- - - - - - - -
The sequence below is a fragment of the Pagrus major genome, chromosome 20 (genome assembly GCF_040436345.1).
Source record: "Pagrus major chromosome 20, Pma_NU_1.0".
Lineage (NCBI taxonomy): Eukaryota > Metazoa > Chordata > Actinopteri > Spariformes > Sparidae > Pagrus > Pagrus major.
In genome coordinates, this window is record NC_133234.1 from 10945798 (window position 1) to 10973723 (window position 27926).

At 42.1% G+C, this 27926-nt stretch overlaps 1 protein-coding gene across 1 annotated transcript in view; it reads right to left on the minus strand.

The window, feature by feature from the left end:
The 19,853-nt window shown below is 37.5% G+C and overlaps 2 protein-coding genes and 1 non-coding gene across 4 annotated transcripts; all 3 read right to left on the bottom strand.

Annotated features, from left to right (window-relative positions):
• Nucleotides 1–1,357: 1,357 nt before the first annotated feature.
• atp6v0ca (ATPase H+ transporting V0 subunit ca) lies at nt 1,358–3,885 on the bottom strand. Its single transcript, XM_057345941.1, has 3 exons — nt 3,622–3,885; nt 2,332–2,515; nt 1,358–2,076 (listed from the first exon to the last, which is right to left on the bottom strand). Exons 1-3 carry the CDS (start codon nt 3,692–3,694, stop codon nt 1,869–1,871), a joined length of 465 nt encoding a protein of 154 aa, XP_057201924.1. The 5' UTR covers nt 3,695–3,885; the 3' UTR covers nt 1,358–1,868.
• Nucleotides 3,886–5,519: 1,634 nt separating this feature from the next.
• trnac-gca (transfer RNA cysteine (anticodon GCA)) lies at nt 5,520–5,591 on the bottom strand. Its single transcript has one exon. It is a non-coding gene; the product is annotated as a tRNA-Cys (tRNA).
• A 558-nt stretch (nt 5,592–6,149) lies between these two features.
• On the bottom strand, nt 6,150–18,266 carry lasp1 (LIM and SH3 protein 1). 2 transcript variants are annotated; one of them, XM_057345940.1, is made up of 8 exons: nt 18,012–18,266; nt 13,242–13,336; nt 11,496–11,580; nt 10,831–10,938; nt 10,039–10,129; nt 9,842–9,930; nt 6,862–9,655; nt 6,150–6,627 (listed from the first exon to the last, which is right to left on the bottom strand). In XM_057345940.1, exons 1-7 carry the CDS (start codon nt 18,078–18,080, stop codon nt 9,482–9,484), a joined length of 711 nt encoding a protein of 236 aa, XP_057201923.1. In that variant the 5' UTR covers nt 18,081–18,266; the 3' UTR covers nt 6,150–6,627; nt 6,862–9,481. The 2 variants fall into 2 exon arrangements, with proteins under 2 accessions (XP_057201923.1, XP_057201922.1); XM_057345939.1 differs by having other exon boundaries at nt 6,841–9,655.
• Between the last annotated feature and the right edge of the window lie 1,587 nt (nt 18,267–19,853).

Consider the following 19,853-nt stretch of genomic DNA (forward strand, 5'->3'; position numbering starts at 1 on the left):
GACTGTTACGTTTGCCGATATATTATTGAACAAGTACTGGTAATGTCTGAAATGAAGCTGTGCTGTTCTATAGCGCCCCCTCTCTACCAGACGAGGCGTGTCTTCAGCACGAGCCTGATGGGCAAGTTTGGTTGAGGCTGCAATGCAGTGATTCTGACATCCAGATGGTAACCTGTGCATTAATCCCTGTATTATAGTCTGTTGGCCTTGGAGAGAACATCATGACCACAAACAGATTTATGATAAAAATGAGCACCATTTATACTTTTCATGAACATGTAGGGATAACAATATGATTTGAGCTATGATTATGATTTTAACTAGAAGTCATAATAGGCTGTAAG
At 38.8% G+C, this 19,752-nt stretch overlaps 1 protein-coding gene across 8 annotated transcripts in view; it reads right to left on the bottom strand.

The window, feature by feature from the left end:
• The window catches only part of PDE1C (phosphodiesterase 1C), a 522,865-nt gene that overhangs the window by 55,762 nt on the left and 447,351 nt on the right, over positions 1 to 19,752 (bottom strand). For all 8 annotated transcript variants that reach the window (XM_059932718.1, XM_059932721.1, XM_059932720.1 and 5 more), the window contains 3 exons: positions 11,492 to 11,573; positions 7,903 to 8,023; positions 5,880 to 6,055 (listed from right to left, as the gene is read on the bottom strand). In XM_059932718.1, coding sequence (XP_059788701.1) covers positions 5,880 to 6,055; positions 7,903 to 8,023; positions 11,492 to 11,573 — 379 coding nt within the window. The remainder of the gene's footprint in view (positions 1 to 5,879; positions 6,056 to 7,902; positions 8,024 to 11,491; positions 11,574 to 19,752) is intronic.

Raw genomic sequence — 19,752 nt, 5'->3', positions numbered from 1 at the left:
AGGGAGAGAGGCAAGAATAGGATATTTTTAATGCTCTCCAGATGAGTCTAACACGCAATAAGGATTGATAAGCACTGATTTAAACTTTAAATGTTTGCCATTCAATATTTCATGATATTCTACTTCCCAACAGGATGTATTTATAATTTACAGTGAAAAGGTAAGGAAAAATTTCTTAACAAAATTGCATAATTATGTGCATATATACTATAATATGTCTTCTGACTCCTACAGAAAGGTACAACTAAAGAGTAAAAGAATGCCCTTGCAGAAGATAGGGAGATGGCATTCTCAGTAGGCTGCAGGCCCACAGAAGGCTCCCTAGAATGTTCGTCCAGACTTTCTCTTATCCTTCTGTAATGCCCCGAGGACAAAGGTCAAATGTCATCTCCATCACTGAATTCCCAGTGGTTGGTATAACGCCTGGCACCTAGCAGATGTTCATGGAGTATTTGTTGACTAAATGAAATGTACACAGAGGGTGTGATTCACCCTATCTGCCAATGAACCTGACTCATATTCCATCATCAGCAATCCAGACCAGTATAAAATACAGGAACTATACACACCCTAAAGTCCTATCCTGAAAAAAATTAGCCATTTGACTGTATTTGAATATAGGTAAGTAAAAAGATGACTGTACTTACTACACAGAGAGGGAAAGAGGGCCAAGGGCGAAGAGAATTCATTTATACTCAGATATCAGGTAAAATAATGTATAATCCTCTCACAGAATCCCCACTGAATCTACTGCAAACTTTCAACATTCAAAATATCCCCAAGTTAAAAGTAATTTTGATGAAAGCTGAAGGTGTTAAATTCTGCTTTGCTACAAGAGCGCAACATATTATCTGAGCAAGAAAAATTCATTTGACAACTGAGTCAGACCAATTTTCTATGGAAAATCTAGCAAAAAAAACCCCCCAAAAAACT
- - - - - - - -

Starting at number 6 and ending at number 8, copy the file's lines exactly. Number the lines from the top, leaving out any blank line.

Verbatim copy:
The window, feature by feature from the left end:
The 19,853-nt window shown below is 37.5% G+C and overlaps 2 protein-coding genes and 1 non-coding gene across 4 annotated transcripts; all 3 read right to left on the bottom strand.

Annotated features, from left to right (window-relative positions):